We can argue this to no end and there will always be at least two camps involved. But the empirical evidence shows that within reason, LIon cells can be very safe and almost always are. Going from safe to unsafe can be a very long-distance jump which once begun might not be stoppable and that is worth considerable thought.

People learning to fly commercially are told that you start out with two bags; one is your luck and the second your experience. You can’t tell how much the first bag holds so you focus on filling the second one because if what you need is not in one of those bags when you need it, it’s all over for you. Don’t waste the first bag being stupid.

Above all don’t bash others who see things differently. Especially that.


Depends on the car and where the car is parked:
if you have a 100k$ car parked in a 700k$ house where you live with your whole family and a potential fire can destroy everything…it’s a bad idea

If you have a 500$ car parked on the other side of the street and you need a good flashlight in your car everyday, it’s another story.

As an emergency light which you actually never use, a flashlight with some lithium primaries or eneloops is the best bet. No risk and In case you need light you have a nice working light. That is why I have no 18650s in any car.

Actually your reasoning is completely backwards and shows classist misunderstanding bias: the people with the $100k car and $700k house have car insurance, good house insurance and good health insurance, whereas the guy with the $500 car has insufficient insurance for his house or family probably (if he has any) and would suffer more by such a fire :stuck_out_tongue:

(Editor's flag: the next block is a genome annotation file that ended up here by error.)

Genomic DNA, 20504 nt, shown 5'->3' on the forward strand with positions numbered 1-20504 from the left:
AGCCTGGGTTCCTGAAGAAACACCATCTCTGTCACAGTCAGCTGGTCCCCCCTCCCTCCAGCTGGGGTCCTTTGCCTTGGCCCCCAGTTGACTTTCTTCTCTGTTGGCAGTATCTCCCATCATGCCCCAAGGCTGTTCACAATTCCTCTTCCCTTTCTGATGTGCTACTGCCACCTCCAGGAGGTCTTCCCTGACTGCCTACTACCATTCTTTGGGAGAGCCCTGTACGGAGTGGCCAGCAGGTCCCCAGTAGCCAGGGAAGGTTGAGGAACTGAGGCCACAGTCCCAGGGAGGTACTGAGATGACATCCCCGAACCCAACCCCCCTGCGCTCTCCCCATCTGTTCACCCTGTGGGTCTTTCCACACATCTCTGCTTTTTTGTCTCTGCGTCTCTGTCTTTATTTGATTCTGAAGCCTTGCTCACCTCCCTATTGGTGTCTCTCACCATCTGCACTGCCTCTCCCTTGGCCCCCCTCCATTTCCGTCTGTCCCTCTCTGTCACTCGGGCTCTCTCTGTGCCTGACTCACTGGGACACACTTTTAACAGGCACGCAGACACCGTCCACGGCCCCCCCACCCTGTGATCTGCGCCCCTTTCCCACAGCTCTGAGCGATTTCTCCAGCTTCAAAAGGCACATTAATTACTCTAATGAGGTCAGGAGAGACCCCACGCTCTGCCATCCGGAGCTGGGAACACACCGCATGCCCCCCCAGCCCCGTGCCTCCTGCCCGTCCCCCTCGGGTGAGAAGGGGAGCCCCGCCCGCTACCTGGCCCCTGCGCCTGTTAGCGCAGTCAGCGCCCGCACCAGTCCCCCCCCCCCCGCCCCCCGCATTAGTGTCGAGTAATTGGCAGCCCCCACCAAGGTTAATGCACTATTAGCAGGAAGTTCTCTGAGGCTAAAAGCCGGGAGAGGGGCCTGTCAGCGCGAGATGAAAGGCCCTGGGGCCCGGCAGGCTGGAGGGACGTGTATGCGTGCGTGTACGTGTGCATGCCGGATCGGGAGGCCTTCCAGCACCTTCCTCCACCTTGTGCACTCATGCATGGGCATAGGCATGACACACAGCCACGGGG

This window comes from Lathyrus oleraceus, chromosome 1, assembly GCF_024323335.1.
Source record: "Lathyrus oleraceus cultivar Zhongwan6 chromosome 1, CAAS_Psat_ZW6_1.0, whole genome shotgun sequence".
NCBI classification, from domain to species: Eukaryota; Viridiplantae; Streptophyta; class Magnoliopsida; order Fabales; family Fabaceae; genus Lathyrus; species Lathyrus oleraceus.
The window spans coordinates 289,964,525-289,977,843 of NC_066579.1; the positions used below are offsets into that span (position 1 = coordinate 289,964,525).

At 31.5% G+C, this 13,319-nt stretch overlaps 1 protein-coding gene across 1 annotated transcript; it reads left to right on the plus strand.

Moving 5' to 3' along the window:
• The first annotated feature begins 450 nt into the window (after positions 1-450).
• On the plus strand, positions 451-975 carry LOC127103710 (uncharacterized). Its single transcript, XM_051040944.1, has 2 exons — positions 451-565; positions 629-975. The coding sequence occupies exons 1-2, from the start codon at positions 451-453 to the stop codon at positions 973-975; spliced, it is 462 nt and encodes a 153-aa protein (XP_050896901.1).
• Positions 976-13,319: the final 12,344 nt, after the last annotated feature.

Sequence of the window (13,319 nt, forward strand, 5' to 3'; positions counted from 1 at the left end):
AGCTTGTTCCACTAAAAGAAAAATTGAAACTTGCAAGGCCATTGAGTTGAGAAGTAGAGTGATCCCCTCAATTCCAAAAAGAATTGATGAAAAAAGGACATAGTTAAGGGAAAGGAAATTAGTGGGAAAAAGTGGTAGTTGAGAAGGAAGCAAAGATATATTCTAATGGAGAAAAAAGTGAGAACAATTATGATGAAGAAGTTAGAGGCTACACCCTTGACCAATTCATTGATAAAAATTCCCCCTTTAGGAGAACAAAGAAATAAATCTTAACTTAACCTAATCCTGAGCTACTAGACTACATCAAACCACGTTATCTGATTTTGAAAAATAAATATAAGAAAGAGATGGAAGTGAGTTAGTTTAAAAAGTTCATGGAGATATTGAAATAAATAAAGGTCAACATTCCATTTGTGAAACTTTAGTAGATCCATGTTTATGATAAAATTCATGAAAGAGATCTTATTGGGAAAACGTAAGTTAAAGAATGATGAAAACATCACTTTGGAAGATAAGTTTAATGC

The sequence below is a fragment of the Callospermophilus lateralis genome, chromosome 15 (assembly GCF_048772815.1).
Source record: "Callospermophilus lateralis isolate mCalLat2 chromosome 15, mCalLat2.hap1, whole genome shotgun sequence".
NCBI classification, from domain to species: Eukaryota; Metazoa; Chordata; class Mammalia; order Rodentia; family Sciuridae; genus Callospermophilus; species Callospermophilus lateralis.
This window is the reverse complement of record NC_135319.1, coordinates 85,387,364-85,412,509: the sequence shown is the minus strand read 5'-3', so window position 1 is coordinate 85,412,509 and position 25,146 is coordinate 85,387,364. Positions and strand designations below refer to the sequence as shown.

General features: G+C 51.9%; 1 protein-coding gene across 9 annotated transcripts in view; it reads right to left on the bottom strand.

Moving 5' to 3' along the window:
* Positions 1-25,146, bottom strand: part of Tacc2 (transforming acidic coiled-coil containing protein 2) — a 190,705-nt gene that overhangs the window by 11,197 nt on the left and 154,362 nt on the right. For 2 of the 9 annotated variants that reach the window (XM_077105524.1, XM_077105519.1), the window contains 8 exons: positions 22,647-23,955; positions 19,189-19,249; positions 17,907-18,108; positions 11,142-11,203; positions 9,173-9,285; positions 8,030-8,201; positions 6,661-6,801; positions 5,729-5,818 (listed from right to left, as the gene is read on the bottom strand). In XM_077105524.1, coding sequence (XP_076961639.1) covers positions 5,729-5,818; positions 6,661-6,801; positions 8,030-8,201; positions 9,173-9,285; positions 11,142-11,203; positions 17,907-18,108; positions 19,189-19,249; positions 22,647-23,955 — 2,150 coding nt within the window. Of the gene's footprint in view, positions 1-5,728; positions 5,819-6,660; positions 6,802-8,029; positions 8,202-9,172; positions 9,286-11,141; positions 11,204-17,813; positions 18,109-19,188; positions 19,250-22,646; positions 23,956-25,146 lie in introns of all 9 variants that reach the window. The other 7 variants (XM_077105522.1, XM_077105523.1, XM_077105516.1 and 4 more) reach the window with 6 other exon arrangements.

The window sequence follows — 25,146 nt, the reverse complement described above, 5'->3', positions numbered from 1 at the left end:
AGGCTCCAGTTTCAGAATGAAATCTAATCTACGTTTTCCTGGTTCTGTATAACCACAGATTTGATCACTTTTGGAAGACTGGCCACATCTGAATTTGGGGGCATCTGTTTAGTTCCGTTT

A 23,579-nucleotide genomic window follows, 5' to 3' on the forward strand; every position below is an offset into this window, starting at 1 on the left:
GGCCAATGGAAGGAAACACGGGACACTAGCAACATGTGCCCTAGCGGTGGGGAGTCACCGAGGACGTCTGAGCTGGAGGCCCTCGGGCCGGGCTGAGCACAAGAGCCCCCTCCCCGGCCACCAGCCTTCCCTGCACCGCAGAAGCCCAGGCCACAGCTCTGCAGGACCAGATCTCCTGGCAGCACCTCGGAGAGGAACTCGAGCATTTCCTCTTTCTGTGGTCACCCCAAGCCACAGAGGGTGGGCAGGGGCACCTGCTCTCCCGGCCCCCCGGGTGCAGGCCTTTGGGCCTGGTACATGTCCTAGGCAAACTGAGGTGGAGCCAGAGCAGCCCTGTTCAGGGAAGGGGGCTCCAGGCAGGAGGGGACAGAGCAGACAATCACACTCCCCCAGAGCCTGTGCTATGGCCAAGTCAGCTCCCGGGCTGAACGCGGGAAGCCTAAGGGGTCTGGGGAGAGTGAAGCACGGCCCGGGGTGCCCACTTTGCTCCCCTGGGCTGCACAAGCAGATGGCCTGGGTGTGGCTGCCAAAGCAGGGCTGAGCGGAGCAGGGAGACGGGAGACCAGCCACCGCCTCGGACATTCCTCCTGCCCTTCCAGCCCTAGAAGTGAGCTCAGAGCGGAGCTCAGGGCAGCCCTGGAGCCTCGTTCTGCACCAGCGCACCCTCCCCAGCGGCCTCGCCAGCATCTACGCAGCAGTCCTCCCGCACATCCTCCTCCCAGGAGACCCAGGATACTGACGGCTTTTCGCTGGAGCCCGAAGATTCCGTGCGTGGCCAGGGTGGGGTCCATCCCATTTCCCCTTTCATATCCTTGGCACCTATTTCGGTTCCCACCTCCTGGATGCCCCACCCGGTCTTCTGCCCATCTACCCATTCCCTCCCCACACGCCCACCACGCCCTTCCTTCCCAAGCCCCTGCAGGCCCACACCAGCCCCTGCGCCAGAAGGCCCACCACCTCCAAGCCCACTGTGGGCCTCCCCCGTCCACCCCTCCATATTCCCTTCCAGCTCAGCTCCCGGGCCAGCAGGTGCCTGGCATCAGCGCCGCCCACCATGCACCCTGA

But still, either extreme or anywhere in between, I would recommend against doing it. And using Lithium primaries is still better.

Don’t rely on the assumption that your car, home, and fire insurance are going to pay for losses.
Not that anyone would be intentionally careless because they’re insured — right?

If the insurer’s lawyers can argue you were careless, or used something wrong, or used non-brand-name equipment, you may not be covered for losses that they can attribute to lithium-ion batteries — remember this isn’t about what you did, it’s about what they can claim you might have done.

There is a LOT of expertise being dedicated to denying claims for fires attributed to lithium-ion problems.
Here’s a discussion of how the lawyer-them-away approach to claims is done, by lawyers who do that kind of work:

It always comes down to the same thing:

Do ya feel lucky? Do ya?